Melanoma is the most dangerous form of skin cancer, killing over 10,000 people in the United States each year, according to SkinCancer.org. Now, Australian scientists have developed a blood test that detects melanoma before reaching fatal points.
Mainly caused by intense, occassional UV exposure, melanoma develops from mutations triggered by unrepaired DNA damage to skin cells, eventually leading to malignant tumors. Some are genetically predisposed to the disease.
"Researchers from Australia’s Edith Cowan University say their test was about 80 percent accurate in correctly diagnosing people with melanoma in a small, early stage trial," reports Fortune. "The test, which detects a certain mix of antibodies in the blood associated with people who have melanoma, was used on about 100 healthy individuals and 100 people with the cancer. Eventually, the scientists hope they can get the test’s accuracy up to 90 percent in later trials as they seek regulatory clearance for it.”
According to NAM Aids Map, people living with HIV are at an increased risk of melanoma even if they’re on antiretrovirals. In a meta-analysis of 21 studies between 1999 and 2013, researchers found a 26 percent increased risk for melanoma — for those before and after 1996, when modern HIV treatment became widely available. For those who are white skinned, the risk increased 50 percent for those studied after 1996.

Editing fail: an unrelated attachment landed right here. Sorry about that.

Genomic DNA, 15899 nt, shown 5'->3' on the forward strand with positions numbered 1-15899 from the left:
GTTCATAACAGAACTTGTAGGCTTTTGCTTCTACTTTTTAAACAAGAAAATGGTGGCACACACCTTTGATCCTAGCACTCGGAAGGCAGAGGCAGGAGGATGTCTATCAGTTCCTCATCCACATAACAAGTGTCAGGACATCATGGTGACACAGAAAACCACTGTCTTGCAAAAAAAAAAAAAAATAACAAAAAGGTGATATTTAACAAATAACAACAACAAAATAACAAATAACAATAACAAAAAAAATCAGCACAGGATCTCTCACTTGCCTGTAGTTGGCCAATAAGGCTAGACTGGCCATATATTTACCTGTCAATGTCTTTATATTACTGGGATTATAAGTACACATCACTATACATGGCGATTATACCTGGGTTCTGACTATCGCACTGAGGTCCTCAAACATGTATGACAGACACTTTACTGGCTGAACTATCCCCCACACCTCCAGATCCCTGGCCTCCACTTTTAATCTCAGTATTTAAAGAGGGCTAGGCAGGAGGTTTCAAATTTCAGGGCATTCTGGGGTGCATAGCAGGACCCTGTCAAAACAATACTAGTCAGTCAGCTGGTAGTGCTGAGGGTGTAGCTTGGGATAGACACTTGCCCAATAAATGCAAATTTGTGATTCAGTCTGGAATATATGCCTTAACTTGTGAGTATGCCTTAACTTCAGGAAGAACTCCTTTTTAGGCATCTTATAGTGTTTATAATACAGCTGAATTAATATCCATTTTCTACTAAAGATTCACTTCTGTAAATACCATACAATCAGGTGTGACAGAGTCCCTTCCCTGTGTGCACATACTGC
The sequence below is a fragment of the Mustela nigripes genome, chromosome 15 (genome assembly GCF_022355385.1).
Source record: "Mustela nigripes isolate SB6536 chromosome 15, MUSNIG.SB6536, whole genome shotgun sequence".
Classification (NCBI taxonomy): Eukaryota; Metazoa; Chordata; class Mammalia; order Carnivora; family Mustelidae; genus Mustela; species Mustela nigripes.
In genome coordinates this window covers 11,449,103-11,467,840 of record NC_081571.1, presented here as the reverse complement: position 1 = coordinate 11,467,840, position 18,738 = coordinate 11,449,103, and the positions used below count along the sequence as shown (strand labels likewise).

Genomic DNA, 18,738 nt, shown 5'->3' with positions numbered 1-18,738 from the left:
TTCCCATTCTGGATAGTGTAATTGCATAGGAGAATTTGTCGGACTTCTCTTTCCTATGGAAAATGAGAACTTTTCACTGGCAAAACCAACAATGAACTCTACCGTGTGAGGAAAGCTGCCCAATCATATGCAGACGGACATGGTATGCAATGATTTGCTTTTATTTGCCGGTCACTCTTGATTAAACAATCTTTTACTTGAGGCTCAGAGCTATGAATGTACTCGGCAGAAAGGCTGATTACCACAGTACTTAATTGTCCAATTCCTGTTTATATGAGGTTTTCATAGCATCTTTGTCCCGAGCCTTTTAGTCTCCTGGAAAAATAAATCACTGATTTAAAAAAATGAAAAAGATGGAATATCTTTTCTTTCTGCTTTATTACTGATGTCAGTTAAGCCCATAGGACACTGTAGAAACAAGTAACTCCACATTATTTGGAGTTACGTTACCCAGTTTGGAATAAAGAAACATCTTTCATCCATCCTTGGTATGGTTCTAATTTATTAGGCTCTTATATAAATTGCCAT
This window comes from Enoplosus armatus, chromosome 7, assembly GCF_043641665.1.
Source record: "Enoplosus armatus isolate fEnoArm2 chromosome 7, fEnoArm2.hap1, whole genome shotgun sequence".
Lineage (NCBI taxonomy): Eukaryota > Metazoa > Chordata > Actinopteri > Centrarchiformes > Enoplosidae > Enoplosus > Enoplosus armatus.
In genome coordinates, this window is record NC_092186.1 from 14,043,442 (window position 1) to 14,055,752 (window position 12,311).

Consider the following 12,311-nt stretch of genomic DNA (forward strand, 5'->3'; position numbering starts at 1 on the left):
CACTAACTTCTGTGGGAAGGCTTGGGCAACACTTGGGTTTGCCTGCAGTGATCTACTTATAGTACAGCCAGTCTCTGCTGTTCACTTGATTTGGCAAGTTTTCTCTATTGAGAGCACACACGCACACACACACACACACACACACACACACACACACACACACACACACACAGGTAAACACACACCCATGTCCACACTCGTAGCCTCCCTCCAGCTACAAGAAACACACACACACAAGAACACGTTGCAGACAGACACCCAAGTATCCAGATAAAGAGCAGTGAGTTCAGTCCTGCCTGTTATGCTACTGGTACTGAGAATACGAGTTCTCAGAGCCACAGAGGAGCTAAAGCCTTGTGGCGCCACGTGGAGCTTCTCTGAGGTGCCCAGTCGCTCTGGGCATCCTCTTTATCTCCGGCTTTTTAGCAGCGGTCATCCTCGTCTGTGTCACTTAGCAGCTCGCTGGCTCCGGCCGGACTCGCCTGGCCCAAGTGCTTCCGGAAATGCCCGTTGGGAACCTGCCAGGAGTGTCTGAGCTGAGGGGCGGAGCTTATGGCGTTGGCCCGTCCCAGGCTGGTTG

Melanoma is not always incurable if treated early, but that part is essential. Prolonging treatment can advance melanoma to other parts of the body harder to treat. If this happens, it can be fatal.
Before this new medical advancement, doctors used methods like surgical incision to treat the ailment. Since surgery is expensive, and in the case of melanoma can cost up to several thousand dollars, according to Health Grades, a blood test can be a more convenient option. There is also the benefit of less scarring.
AIM at Melanoma Foundation, the largest non-profit international organization focusing on increasing support for melanoma researchIn, reports that in 2018 there will be an estimated 91,270 new cases of melanoma in the United States, and 9,320 deaths from the disease.
The goal now is to have an accurate detection in later stages of the cancer, which is vital to determine the five-year survival rate for those diagnosed with stage four melanoma. The National Center Data Base calculates this population at nearly 14 percent, while the Moffitt Cancer Center calculates it at barely over 17 percent.